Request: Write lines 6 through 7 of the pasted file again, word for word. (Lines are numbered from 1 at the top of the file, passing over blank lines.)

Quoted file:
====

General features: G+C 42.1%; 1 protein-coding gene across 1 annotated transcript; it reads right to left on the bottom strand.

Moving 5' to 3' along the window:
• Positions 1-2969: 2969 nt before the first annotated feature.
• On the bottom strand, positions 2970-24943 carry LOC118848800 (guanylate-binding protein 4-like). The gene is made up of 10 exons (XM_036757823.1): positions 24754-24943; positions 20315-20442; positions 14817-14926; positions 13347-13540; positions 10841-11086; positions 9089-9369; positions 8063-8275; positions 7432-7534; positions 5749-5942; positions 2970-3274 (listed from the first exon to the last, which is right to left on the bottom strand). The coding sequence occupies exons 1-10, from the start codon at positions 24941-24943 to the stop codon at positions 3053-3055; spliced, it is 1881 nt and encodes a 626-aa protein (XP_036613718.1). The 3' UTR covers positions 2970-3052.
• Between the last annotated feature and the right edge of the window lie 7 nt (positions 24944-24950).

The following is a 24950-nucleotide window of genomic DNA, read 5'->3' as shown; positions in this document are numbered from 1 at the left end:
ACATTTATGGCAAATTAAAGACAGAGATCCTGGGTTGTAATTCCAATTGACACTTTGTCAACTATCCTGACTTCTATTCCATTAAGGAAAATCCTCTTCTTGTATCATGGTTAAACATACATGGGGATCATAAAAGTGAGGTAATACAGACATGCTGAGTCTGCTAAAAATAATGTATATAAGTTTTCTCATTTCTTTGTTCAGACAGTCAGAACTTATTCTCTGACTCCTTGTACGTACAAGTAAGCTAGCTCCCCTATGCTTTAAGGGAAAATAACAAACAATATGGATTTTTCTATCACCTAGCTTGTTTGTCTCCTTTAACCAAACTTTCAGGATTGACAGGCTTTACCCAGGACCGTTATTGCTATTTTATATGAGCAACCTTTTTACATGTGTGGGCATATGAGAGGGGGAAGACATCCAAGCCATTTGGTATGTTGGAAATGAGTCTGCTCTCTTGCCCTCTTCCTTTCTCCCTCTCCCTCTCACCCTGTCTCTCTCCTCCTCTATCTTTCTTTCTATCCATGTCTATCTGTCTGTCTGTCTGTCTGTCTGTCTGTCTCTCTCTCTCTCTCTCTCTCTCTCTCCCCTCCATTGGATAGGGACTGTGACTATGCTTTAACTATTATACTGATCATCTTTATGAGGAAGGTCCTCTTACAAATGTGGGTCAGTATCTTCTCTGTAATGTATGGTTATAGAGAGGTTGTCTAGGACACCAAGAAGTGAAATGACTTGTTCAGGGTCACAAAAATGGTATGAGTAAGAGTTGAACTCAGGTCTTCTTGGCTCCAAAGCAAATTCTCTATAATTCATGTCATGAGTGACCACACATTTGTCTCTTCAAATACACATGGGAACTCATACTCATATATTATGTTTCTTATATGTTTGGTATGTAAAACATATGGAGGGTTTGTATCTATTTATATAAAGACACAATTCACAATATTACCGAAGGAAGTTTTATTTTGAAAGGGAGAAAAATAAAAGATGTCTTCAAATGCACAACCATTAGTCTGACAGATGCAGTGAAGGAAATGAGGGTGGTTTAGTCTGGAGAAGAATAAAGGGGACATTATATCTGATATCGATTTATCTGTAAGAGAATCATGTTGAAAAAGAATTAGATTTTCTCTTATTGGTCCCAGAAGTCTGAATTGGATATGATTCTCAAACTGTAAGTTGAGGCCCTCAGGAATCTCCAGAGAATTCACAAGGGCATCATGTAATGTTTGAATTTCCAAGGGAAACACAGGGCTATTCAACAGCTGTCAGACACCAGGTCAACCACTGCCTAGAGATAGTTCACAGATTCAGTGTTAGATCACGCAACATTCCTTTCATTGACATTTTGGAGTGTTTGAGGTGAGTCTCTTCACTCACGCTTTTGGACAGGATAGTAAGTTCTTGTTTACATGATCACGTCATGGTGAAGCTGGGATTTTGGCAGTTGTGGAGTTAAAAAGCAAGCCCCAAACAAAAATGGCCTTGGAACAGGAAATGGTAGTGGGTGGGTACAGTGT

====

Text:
The following is a 24950-nucleotide window of genomic DNA, read 5'->3' as shown; positions in this document are numbered from 1 at the left end:
ACATTTATGGCAAATTAAAGACAGAGATCCTGGGTTGTAATTCCAATTGACACTTTGTCAACTATCCTGACTTCTATTCCATTAAGGAAAATCCTCTTCTTGTATCATGGTTAAACATACATGGGGATCATAAAAGTGAGGTAATACAGACATGCTGAGTCTGCTAAAAATAATGTATATAAGTTTTCTCATTTCTTTGTTCAGACAGTCAGAACTTATTCTCTGACTCCTTGTACGTACAAGTAAGCTAGCTCCCCTATGCTTTAAGGGAAAATAACAAACAATATGGATTTTTCTATCACCTAGCTTGTTTGTCTCCTTTAACCAAACTTTCAGGATTGACAGGCTTTACCCAGGACCGTTATTGCTATTTTATATGAGCAACCTTTTTACATGTGTGGGCATATGAGAGGGGGAAGACATCCAAGCCATTTGGTATGTTGGAAATGAGTCTGCTCTCTTGCCCTCTTCCTTTCTCCCTCTCCCTCTCACCCTGTCTCTCTCCTCCTCTATCTTTCTTTCTATCCATGTCTATCTGTCTGTCTGTCTGTCTGTCTGTCTGTCTCTCTCTCTCTCTCTCTCTCTCTCTCCCCTCCATTGGATAGGGACTGTGACTATGCTTTAACTATTATACTGATCATCTTTATGAGGAAGGTCCTCTTACAAATGTGGGTCAGTATCTTCTCTGTAATGTATGGTTATAGAGAGGTTGTCTAGGACACCAAGAAGTGAAATGACTTGTTCAGGGTCACAAAAATGGTATGAGTAAGAGTTGAACTCAGGTCTTCTTGGCTCCAAAGCAAATTCTCTATAATTCATGTCATGAGTGACCACACATTTGTCTCTTCAAATACACATGGGAACTCATACTCATATATTATGTTTCTTATATGTTTGGTATGTAAAACATATGGAGGGTTTGTATCTATTTATATAAAGACACAATTCACAATATTACCGAAGGAAGTTTTATTTTGAAAGGGAGAAAAATAAAAGATGTCTTCAAATGCACAACCATTAGTCTGACAGATGCAGTGAAGGAAATGAGGGTGGTTTAGTCTGGAGAAGAATAAAGGGGACATTATATCTGATATCGATTTATCTGTAAGAGAATCATGTTGAAAAAGAATTAGATTTTCTCTTATTGGTCCCAGAAGTCTGAATTGGATATGATTCTCAAACTGTAAGTTGAGGCCCTCAGGAATCTCCAGAGAATTCACAAGGGCATCATGTAATGTTTGAATTTCCAAGGGAAACACAGGGCTATTCAACAGCTGTCAGACACCAGGTCAACCACTGCCTAGAGATAGTTCACAGATTCAGTGTTAGATCACGCAACATTCCTTTCATTGACATTTTGGAGTGTTTGAGGTGAGTCTCTTCACTCACGCTTTTGGACAGGATAGTAAGTTCTTGTTTACATGATCACGTCATGGTGAAGCTGGGATTTTGGCAGTTGTGGAGTTAAAAAGCAAGCCCCAAACAAAAATGGCCTTGGAACAGGAAATGGTAGTGGGTGGGTACAGTGT